Finally, we can discuss the optimization of Q5 additionally. OceanBase has designed other strategies for Q5 in terms of optimization and execution to improve query performance. Two mechanisms are briefly introduced here:

  1. If there is a non-empty constraint on movie_id in the MOVIES and PLAY tables, when rewriting, we will remove the movie_id is null determination and directly obtain the rewriting result of Q7.
  2. When the final rewrite result of Q4 is Q5, OceanBase implements the null-aware hash join algorithm to avoid generating pure NEST LOOP JOIN. The optimizer can choose null-aware hash join to join M and P to avoid repeated scans of the P table.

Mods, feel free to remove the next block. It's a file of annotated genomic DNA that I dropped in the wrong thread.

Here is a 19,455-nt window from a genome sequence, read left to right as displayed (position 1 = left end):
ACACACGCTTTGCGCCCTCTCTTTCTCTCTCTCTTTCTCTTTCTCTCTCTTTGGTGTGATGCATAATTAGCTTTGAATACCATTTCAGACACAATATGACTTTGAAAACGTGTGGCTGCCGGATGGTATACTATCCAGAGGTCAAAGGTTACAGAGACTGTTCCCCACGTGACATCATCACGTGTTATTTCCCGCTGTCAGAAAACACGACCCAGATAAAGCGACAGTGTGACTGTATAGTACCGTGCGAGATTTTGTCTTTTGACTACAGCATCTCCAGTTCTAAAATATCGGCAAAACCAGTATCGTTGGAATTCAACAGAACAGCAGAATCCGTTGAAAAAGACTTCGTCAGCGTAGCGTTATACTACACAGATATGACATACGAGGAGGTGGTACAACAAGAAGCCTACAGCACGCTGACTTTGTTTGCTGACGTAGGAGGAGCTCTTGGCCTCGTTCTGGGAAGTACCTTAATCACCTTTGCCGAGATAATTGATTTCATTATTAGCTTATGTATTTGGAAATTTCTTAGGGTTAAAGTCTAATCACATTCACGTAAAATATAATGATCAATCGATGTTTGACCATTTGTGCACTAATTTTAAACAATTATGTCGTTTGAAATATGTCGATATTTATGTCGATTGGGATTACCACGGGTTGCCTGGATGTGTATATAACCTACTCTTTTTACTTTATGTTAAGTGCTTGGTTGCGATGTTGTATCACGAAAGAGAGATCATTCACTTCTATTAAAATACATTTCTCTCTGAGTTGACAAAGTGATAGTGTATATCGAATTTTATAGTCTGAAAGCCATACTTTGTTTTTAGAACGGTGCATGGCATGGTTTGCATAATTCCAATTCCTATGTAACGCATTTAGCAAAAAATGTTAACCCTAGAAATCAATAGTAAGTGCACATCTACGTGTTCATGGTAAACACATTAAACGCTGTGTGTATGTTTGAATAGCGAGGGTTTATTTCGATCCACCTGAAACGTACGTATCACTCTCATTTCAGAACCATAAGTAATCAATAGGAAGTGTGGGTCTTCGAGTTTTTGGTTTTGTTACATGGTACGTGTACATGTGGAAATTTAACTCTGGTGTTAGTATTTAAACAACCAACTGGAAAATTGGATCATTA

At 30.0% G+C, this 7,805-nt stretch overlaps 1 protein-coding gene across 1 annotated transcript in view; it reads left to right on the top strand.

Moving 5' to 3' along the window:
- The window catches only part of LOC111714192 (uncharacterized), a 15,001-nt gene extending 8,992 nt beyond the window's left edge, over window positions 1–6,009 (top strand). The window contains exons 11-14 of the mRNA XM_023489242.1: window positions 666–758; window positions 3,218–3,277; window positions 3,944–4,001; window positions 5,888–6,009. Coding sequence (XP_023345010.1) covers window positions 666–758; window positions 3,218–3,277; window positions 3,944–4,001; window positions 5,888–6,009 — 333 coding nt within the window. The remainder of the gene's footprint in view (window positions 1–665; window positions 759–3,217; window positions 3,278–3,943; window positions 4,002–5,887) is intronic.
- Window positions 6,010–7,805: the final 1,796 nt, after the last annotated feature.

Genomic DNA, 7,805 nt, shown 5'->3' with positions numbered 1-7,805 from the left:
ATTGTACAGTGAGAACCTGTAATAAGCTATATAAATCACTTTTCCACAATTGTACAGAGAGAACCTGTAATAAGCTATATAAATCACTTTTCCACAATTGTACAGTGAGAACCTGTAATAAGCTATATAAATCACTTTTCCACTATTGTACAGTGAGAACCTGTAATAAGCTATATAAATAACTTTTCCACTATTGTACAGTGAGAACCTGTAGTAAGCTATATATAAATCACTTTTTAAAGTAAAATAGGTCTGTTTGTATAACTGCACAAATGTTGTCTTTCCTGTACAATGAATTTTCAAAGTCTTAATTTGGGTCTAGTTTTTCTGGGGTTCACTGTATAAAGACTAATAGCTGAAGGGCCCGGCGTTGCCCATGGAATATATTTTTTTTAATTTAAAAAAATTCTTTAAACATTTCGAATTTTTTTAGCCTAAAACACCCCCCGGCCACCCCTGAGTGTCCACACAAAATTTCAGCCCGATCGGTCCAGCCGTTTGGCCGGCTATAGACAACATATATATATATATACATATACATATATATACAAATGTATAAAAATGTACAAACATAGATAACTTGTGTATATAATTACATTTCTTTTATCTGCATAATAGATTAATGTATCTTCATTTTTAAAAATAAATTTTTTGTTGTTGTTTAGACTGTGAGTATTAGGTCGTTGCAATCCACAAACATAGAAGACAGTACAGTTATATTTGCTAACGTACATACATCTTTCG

This article mainly introduces the strategy of rewriting subqueries in existential determination predicates into SEMI/ANTI JOIN.

This type of subquery mainly appears in the existential determination predicate (EXISTS/NOT EXISTS, ANY/ALL comparison). Its typical feature is that the result of the subquery is a set. Rewriting such subqueries into join allows the query optimizer to select a richer join algorithm. It can work with other rewriting strategies to generate a richer join order. On the whole, this is a rule-based rewriting strategy. In addition to such subqueries, many subqueries are used to calculate a single value in SQL. The next article will explain how to rewrite this type of subquery.